National Lawyers Guild Uncovers Terrorism Indictments in Chicago NATO Protest Case
Eleven charges come without any supporting evidence, arraignments to follow on July 2nd
Chicago, IL — After being denied access to the charges brought last week by the State’s Attorney’s Office against three NATO protesters accused of terrorism crimes, defense counsel obtained the indictment today from the Clerk of the Cook County Circuit Court. In addition to the previous State charges of material support for terrorism, possession of an incendiary device, and conspiracy to commit terrorism, prosecutors also charged the three defendants — Brent Betterly, Jared Chase, and Brian Jacob Church — with additional counts of possession of an incendiary device, attempted arson, solicitation to commit arson, conspiracy to commit arson and two counts of unlawful use of a weapon, totalling 11 charges each. All three defendants remain in jail on $1.5 million bond.
“The prosecutor controls the grand jury and is able to obtain a rubber-stamped indictment for any charges it desires,” said Chicago National Lawyers Guild (NLG) attorney Michael Deutsch, from the People’s Law Office and one of Church’s defense attorneys. “The fact that the indictment charges the defendants with 11 serious felonies, including ‘terrorism’ and two separate ‘conspiracy’ charges for the alleged possession of 4 makeshift incendiary devices shows that the State is intent on continuing its strategy to sensationalize this case.”
While this is the first time the State’s Attorney’s Office has filed charges under the Illinois terrorism statute, certain aspects of the case, such as infiltration and the politicization of criminal activity, are common to other contemporary high-profile cases elsewhere in the country. In early May, federal terrorism and explosives charges were brought against five men in a Cleveland case that involved at least one infiltrator, questions of provocation, and the intentional use by prosecutors of terms like “anarchists” and the “Occupy Wall Street” movement in an effort to politicize the accusations. Another federal explosives case stemming from the 2008 Republican convention protests in St. Paul also involved informants.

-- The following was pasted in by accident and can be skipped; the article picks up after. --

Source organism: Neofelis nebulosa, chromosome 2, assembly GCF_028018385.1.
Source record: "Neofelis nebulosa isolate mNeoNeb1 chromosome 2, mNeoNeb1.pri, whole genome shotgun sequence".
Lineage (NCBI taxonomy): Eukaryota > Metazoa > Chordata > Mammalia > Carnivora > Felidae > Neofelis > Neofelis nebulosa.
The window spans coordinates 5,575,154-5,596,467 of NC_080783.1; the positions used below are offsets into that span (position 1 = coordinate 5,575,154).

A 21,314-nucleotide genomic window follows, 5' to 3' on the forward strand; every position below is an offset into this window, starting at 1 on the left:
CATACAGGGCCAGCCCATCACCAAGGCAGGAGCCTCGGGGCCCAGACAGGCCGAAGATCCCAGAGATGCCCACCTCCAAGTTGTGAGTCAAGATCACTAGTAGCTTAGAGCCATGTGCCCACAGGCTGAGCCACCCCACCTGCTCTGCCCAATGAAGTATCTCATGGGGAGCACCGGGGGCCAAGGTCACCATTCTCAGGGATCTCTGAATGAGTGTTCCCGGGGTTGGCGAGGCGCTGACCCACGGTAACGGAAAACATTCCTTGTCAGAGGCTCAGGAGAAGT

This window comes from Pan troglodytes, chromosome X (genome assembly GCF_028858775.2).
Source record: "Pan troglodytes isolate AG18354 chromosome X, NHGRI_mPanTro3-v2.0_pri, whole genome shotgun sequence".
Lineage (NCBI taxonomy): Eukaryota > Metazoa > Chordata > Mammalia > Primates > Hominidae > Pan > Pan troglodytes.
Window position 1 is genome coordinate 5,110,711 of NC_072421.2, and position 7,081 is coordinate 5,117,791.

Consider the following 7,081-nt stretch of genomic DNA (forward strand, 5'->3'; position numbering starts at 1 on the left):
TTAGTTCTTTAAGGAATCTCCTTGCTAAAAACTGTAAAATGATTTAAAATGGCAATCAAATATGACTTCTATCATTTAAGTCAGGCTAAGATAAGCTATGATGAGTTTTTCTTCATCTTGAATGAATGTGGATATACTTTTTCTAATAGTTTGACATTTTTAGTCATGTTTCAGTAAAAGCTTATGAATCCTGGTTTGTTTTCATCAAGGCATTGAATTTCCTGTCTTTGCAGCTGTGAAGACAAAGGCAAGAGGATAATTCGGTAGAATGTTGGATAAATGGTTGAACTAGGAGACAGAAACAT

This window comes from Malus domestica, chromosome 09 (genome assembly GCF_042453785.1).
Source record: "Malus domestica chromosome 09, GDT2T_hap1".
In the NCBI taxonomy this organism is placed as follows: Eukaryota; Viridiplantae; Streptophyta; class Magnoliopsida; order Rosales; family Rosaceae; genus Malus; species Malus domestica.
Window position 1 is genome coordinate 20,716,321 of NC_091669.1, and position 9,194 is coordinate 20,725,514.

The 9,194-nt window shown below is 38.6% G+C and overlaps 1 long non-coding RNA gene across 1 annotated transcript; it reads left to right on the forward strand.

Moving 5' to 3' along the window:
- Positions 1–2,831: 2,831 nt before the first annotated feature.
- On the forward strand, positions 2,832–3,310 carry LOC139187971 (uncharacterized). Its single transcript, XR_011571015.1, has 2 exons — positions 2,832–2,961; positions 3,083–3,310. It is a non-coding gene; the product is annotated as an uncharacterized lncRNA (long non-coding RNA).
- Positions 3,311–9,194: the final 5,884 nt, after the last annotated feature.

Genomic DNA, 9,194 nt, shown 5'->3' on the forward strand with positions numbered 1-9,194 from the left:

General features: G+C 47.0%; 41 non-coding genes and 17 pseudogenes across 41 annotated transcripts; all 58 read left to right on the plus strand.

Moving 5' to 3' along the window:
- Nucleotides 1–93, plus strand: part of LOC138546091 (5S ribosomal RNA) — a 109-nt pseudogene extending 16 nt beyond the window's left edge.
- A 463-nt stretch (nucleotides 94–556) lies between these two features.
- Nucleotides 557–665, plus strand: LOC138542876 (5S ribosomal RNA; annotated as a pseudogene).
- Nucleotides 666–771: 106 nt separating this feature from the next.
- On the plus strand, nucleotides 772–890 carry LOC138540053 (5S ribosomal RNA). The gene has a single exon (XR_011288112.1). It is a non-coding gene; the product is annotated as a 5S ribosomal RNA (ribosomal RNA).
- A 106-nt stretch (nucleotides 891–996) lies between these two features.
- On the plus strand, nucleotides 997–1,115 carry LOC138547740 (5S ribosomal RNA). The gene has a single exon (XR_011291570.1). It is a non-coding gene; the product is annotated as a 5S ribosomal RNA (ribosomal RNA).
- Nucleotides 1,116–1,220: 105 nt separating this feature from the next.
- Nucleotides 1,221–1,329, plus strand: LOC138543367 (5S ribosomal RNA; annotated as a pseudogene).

“The common thread running through the NATO 3 case and other similar contemporary cases is politically motivated infiltration,” said Chicago NLG spokesperson Kris Hermes. “Given that no Molotov cocktails or other incendiary devices have been used at any political demonstration in the U.S. in recent memory, questions of whether law enforcement is in fact provoking or manufacturing criminal activity remain unanswered and extremely relevant.”
At least two infiltrators were used to arrest the NATO 3 defendants, as well as two other activists seriously charged during the NATO demonstrations in May. “Mo” and “Gloves” were part of a months-long investigation into Occupy Chicago, including getting arrested in April during protests to keep the Woodlawn Mental Health Clinic open. Questions remain as to the infiltrators’ intent, as well as the breadth of their involvement. The infiltrators were also arrested in the Bridgeport house raid, at the same time the NATO 3 defendants were arrested, but “Mo” and “Gloves” have not been seen since. Six other activists arrested in the raid were released more than 30 hours later without any charges.
The NATO 3 were formally indicted by grand jury on June 12th and are expected to be arraigned at 9am on Monday, July 2nd in room 101 of the Cook County Courthouse at 2600 S. California.